Saturday, 28 January 2012


In the lucky life that I live both my children have gone to private primary schools, and will similarly continue their independent sector education at secondary level. For the last few years we have had a seemingly continuous set of important checkpoints as they have gone through school test, interviews and entrance exams that will determine where they will go. Realistically all the schools they might attend are good, but the 'better' ones have a higher success rate in getting in to top universities, the next stage of the educational conveyor belt.

Neither of our kids seemed too bothered about where they would head, until they reached the age of nine. Then, almost as if a switch had been flicked, they both set themselves challenging targets for which schools they wanted to go to. They were clearly influenced by the league tables, and by the perceived pecking order amongst their peers. No doubt they also reflected our values as parents - we would support them come what may, and are happy for them to aim high even if they subsequently fail. We also see academic success and discipline as a good thing.

So they worked hard, REALLY hard. They had tutors to assist them. They volunteered for more difficult homework when given a choice. They developed their extra-curricular activities as these would help them in interviews. Sometimes they got stuck, tired, or seemed to fall behind. But mostly the challenge was satisfying, maturing and, frankly, an excellent distraction from computer games.

So how did they do? The results are not all in, but they did fine. But the most interesting thing is that they ended up no higher up their class than before. How come? Because all the other parents did the same thing. The whole class improved enormously as a result of pupil, parent and teacher effort.

This, of course, was true of all the other candidates - effectively all 500 applicants for the 100 slots at each school had put their backs in to it. No one was individually any better off by the end of a couple of years of intense preparation; but the overall standard of the group was way ahead, and the kids had all learnt how to work towards a goal, to learn some useful skills, to stick at something worthwhile, to struggle with it and, ultimately, to get in to a good school.


Inevitably I know relatively little about the equivalent selection process for state schools, and it is always dangerous to blog about a subject where you have limited knowledge. I’d be grateful for feedback on this attempt at extrapolating the benefits of competition in private schools to admissions for the majority of children.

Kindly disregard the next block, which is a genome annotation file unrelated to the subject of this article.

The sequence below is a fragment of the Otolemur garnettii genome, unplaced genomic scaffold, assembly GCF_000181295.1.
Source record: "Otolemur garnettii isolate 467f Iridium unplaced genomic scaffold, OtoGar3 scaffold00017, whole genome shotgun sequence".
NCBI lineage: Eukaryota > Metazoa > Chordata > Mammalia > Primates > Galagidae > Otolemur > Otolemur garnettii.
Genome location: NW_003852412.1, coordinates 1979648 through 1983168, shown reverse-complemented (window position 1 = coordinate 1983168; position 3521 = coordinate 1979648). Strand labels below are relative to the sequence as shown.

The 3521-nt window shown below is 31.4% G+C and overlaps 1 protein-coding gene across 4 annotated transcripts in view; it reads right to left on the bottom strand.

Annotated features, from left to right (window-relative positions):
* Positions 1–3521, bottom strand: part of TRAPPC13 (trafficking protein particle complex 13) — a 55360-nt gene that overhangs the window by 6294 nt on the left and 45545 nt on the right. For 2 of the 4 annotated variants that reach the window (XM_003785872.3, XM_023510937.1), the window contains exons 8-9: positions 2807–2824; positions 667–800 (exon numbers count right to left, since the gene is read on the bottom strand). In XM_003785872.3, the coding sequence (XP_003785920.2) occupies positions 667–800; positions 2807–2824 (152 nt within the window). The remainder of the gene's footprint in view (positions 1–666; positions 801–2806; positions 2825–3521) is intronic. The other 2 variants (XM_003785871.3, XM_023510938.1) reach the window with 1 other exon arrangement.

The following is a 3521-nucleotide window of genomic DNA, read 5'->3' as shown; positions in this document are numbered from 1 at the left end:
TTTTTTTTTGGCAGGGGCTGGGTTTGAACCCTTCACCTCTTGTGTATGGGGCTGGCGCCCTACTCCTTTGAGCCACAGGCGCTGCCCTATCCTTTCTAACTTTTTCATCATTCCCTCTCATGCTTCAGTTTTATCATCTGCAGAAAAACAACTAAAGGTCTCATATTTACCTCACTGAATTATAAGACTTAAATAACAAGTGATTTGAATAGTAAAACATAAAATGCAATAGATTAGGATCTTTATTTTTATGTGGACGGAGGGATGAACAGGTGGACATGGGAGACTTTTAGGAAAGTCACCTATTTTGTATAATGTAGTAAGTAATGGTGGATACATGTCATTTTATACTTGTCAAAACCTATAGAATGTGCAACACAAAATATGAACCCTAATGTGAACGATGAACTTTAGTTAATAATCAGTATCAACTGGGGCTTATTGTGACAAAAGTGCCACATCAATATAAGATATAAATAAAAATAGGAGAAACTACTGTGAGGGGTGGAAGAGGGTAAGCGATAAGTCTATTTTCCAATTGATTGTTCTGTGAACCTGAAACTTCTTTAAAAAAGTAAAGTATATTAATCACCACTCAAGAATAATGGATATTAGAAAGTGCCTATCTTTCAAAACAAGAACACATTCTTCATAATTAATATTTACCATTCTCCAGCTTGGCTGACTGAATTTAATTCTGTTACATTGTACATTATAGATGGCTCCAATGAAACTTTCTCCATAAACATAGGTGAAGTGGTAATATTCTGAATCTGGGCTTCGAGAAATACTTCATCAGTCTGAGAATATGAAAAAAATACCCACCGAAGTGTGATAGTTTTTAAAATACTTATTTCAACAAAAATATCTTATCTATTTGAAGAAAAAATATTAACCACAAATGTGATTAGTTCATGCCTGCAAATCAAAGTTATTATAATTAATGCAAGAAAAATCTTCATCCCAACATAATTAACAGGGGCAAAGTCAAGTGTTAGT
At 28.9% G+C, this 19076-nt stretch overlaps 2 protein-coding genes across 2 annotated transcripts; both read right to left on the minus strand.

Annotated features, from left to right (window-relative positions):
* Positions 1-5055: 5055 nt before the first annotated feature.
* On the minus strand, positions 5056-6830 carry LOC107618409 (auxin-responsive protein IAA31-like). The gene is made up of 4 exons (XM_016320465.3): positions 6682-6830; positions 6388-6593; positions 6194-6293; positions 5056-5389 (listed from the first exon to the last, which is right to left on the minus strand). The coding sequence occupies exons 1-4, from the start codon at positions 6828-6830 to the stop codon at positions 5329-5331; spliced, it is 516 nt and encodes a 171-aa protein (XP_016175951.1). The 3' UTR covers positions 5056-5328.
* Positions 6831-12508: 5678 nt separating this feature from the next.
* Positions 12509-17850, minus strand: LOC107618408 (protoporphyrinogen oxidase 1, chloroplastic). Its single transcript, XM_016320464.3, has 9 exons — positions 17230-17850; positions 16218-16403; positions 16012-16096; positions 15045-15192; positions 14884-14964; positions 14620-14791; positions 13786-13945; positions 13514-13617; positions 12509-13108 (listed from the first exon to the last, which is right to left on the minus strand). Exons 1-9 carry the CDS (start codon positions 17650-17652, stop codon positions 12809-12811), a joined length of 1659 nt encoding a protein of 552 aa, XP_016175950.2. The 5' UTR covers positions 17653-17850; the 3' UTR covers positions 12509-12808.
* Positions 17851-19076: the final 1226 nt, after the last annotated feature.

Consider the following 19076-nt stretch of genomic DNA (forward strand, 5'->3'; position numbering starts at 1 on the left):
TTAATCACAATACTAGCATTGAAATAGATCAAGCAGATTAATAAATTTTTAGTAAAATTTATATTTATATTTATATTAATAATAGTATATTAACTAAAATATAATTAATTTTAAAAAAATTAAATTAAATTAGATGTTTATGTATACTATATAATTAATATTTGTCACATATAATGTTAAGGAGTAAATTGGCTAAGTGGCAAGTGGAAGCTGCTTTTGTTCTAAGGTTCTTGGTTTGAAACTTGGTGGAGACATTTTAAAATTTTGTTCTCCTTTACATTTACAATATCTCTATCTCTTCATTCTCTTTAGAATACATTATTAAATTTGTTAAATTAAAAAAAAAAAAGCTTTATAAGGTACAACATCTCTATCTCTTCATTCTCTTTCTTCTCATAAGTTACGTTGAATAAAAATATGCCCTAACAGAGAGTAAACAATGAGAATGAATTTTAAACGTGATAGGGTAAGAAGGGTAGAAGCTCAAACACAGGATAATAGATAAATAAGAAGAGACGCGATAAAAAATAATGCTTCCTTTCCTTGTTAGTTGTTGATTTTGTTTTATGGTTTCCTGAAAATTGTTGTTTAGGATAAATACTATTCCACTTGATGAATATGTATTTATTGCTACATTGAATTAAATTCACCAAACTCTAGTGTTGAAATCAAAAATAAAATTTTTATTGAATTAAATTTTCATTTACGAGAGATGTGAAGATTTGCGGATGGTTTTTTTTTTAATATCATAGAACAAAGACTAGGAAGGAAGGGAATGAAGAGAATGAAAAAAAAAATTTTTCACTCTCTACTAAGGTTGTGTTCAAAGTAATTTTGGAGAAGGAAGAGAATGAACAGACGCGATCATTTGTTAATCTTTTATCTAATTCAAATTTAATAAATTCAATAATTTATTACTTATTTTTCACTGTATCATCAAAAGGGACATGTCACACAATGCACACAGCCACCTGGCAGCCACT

As I understand it, with a few exceptions, admission criteria for government funded schools must NOT include capability or potential. No interviews are allowed. There are better and worse schools, and parents clearly know this, but with the exception of religious discrimination, pretty much all a family can do to manipulate the system is to try to move closer to their favourite school.

There is no incentive to study hard; no reward for parents who help with homework. A kid in a poor area with poor schools can't get to a good school in a better area by applying themselves. Richer families in nice areas get their kids in to nearby good schools, even if they are lazy academically.

Worse still the group as a whole has no incentive to improve to their full potential, leaving them all at a lower level.

I’m not arguing here for a return to grammar schools, where the top 10% were creamed off; I’m not suggesting that academic performance should be the only criteria for admission (personally I prefer potential as the main driver). But imagine a world in which all state schools held an entrance exam, however good they are. Even if your kid was only aiming for a mid-rated school you would have a substantial incentive to have them work hard and strive for improvement, for fear they end up in the worse local school.

And the logical effect should be that, rather than improving parental skills at pretending to live close to the good school, most kids would shift up a level in terms of performance and work ethic – surely a useful outcome.


  1. Is there a comparably sized developed country that has a competitive system for school places at age 11?

  2. If you are wondering why you get no comments on your blog, you should try posting one. I clearly identified myself but still came up as unknown